If it doesn’t seem moist enough and you’ve run out of broth, a little water works fine. 2 eggs, beaten. The mixture should be moist, but not soupy. Pour it all into a generously buttered big pan (9 x 13) or other at least 3-quart roasting pan. You can refrigerate it over night and cook it the next day, cook it right away, or cook, cool and reheat later. Leftovers reheat beautifully. My kids like a bowl of nuked dressing as a snack. Before baking, dot the top with bits of butter. Cover lightly with foil and bake in a 375° F oven. Baking time will vary according to the temperature of the dish. If you bake it right away, it will take about 45 minutes. Remove the foil during the last 15 minutes for a nice crispy brown top. If you are not sure when it is cooked enough, do a temperature check with an instant read thermometer. It should read at least 165°F. If you bake the dressing right out of the refrigerator, it will take longer to cook, at least an hour.
It makes a big full pan. If you want it thinner split it into two pans. Dot it with butter. Don’t mush down the top. Bumpy and crunchy is better. Cover lightly with foil and pop it in the oven.
We love the purity of the basic recipe, but on to the fun part. You can make about a zillion variations by adding all kinds of vegetables, meats, fruits, and nuts. Dressing is a blank canvas. Change it up according to the theme of your menu. Please let us know about your dressing variations. We’d love to hear about them.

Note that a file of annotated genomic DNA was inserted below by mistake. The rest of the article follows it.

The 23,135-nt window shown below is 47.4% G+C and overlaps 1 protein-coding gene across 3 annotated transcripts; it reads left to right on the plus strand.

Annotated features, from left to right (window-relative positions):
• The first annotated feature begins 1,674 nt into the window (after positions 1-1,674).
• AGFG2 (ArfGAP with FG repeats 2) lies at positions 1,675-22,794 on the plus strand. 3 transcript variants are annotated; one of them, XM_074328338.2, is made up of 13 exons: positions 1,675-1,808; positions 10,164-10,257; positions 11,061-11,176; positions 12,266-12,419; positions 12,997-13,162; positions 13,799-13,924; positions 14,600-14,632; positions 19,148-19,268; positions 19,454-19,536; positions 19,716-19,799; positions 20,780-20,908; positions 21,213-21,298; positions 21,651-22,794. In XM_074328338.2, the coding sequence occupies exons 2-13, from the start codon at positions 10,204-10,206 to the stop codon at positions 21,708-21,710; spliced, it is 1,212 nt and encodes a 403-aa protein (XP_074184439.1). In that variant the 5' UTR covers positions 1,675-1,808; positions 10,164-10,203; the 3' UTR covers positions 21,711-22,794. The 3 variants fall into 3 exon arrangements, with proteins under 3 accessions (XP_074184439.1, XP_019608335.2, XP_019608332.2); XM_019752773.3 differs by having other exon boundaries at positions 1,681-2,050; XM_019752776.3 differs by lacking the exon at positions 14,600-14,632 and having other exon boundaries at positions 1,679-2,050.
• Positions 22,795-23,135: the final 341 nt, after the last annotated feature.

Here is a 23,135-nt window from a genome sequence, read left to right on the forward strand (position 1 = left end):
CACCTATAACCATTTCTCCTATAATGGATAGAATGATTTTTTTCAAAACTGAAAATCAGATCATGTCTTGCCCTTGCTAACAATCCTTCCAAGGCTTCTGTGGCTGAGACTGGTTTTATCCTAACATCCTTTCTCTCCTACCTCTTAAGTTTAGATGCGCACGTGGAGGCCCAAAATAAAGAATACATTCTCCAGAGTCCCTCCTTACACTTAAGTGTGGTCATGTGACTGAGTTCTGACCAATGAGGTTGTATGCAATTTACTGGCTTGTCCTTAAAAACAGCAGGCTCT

Southwestern–Add chopped green chilies and a can of hominy. Don’t bother with the herbs. Serve with a grilled flank steak.
Italian–Italian sausage is fantastic in dressing. Use a pound of cooked and crumbled sausage. Add some rosemary. Pine nuts and apples work too.
Sausage, Apple, Pecan–Add a finely chopped apple, 1 pound of cooked and crumbled sausage and 1 cup of toasted pecans to the mix.
Leek and Country Ham–Use leeks instead of the onions and add bits of country ham.
Clam Stuffie–Add fresh chopped clams to the mix and a sauteed green bell pepper. Replace the broth with clam juice and water. R.B. loves this.
Cajun–Add cooked andouille sausage and sauteed red and/or green bell peppers.
Mushrooms go with everything.
Dried fruits like apples, apricots, raisins and cranberries add a nice sweetness to any dressing. How about chestnuts. And don’t forget oysters.